Premiers agree on an internal free trade agreement:

Canada’s premiers and territorial leaders have agreed in principle on an internal trade deal they say will help create jobs and improve the economy.

“This truly is a historic day,” said Yukon Premier Darrell Pasloski, speaking at the end of a two-day premiers meeting in Whitehorse.

It’s not clear, however, what will immediately change under the agreement, which will replace an old agreement dating back 23 years.

“The old agreement covered only specific sectors of the economy,” said Pasloski. “The new agreement covers virtually the entire Canadian economy and will have unprecedented transparency.”

Provinces and territories will be able to keep exemptions and preferential programs they now have but creating new exemptions will become more difficult.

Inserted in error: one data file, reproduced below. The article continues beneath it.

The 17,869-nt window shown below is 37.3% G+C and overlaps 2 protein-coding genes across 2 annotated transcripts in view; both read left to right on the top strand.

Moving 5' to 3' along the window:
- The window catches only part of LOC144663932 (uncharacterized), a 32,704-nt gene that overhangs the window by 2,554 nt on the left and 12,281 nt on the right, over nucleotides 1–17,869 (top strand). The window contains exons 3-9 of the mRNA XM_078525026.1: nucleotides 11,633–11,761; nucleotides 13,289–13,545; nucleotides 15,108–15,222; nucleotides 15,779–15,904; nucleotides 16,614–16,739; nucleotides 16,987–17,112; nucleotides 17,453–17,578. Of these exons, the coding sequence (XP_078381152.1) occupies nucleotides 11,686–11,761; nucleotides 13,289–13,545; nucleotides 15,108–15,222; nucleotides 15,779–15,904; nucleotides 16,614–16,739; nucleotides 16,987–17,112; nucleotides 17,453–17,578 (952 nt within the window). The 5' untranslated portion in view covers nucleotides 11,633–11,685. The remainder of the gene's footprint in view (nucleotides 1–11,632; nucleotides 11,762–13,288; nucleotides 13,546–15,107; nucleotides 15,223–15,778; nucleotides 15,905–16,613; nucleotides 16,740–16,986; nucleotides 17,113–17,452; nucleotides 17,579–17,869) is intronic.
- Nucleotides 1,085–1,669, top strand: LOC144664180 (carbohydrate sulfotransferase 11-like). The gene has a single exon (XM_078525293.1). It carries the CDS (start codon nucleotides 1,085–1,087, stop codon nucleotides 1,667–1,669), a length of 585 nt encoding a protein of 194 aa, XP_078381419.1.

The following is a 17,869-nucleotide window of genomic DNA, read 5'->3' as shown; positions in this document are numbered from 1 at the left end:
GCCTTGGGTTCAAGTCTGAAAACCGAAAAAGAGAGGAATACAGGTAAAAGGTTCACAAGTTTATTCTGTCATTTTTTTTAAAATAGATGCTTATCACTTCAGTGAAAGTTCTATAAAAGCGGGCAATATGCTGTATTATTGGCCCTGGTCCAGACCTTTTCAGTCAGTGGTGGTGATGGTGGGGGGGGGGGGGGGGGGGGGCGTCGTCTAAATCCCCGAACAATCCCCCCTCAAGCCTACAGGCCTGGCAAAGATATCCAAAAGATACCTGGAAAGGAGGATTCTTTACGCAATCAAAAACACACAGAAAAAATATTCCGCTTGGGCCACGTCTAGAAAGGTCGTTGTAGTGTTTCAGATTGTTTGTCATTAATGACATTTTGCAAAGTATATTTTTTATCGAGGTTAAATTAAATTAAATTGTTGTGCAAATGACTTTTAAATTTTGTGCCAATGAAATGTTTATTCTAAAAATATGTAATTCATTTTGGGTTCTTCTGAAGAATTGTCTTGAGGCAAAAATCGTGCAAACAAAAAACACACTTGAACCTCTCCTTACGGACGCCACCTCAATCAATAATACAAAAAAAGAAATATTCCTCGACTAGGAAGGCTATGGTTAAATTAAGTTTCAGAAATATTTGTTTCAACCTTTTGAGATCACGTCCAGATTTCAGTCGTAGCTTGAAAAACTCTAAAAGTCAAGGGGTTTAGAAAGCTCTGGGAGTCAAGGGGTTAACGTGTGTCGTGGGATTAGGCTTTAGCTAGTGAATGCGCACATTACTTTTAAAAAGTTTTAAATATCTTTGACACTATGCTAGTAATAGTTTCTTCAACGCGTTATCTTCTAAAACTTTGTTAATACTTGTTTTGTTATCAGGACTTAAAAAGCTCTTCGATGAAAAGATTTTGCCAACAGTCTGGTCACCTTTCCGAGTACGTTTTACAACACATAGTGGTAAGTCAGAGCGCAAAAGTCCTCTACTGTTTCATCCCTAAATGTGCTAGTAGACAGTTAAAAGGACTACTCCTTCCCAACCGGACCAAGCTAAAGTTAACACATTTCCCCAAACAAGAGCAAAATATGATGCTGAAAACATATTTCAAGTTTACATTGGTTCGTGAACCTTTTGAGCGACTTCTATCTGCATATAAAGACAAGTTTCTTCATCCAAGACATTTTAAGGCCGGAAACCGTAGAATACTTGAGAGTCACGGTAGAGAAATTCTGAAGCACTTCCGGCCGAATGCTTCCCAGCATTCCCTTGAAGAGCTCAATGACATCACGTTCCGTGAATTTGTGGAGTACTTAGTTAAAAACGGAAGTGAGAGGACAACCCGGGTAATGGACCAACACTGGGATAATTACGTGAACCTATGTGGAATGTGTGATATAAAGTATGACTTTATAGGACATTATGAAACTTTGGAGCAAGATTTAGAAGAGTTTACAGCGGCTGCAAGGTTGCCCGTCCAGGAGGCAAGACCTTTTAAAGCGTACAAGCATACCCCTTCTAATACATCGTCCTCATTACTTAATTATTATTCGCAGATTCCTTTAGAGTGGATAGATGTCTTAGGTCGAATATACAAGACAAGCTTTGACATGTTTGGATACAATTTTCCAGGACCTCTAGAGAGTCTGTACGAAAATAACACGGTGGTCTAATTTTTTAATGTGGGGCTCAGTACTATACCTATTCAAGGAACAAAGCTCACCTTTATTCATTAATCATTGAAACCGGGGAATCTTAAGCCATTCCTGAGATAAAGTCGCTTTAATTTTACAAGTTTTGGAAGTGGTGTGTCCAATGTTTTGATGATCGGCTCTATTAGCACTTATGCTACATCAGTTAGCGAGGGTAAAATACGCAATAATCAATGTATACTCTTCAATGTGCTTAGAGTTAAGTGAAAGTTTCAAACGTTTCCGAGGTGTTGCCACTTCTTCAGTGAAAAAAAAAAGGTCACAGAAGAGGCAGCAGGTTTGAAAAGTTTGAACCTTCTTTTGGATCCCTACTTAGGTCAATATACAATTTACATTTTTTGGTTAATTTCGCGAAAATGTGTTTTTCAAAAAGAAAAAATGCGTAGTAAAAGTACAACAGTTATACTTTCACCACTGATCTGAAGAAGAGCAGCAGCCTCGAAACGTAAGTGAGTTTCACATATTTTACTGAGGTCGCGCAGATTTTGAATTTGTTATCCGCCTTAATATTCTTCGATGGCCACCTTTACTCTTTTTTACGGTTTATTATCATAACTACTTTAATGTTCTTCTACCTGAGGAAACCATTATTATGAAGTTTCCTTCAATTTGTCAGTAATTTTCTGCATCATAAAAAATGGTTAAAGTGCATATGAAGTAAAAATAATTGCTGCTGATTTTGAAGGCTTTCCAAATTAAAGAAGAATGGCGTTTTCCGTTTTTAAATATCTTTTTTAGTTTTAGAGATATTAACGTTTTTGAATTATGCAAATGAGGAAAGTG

America deserters beg Trudeau to let them stay in Canada even though they joined the army of their own free will:

American soldiers who fled to Canada rather than fight in Iraq joined activists and a Liberal backbencher on Friday to urge the government of Justin Trudeau to end legal action against them and grant them residency status.

ISIS takes responsibility for a terrorist attack on a German train earlier this week:

A 17-year-old Afghan asylum seeker suspected of an axe attack on a German commuter train had a hand-painted Islamic State of Iraq and the Levant flag in his room, Bavarian Interior Minister Joachim Herrmann said Tuesday.

Herrmann said he would not speculate on terror ties to the attack, but the discovery suggested at least some interest on the suspect’s part in a militant organization that has called for attacks on the West.

The Daily Telegraph reports ISIL has claimed the teen as one of its “fighters.” In a statement, the extremist group suggested the Afghan “carried out the operation in answer to the calls to target the countries of the coalition fighting the Islamic State.”

And now, dachshund racing - the sport of gentlemen who like watching small-legged dogs run really fast: